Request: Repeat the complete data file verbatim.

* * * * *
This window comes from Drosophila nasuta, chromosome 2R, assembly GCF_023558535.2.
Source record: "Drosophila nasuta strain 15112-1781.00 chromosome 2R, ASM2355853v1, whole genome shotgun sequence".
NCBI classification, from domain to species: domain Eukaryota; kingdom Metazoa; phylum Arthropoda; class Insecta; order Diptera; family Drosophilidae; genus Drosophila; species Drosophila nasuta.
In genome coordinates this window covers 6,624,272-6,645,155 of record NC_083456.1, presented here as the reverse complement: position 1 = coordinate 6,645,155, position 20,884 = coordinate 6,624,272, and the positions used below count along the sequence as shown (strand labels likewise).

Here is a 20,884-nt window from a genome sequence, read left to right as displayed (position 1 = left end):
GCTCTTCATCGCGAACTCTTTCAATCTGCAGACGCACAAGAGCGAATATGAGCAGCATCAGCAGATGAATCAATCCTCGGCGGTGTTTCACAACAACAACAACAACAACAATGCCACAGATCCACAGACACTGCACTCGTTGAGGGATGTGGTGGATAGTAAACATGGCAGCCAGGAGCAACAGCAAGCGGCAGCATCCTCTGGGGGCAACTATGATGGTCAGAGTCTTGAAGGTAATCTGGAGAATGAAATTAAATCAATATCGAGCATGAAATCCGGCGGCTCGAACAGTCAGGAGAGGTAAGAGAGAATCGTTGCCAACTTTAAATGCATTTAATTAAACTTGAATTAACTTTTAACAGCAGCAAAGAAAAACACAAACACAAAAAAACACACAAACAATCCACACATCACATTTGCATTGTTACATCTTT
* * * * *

This window comes from Drosophila nasuta, chromosome 2R, assembly GCF_023558535.2.
Source record: "Drosophila nasuta strain 15112-1781.00 chromosome 2R, ASM2355853v1, whole genome shotgun sequence".
NCBI classification, from domain to species: domain Eukaryota; kingdom Metazoa; phylum Arthropoda; class Insecta; order Diptera; family Drosophilidae; genus Drosophila; species Drosophila nasuta.
In genome coordinates this window covers 6,624,272-6,645,155 of record NC_083456.1, presented here as the reverse complement: position 1 = coordinate 6,645,155, position 20,884 = coordinate 6,624,272, and the positions used below count along the sequence as shown (strand labels likewise).

Here is a 20,884-nt window from a genome sequence, read left to right as displayed (position 1 = left end):
GCTCTTCATCGCGAACTCTTTCAATCTGCAGACGCACAAGAGCGAATATGAGCAGCATCAGCAGATGAATCAATCCTCGGCGGTGTTTCACAACAACAACAACAACAACAATGCCACAGATCCACAGACACTGCACTCGTTGAGGGATGTGGTGGATAGTAAACATGGCAGCCAGGAGCAACAGCAAGCGGCAGCATCCTCTGGGGGCAACTATGATGGTCAGAGTCTTGAAGGTAATCTGGAGAATGAAATTAAATCAATATCGAGCATGAAATCCGGCGGCTCGAACAGTCAGGAGAGGTAAGAGAGAATCGTTGCCAACTTTAAATGCATTTAATTAAACTTGAATTAACTTTTAACAGCAGCAAAGAAAAACACAAACACAAAAAAACACACAAACAATCCACACATCACATTTGCATTGTTACATCTTT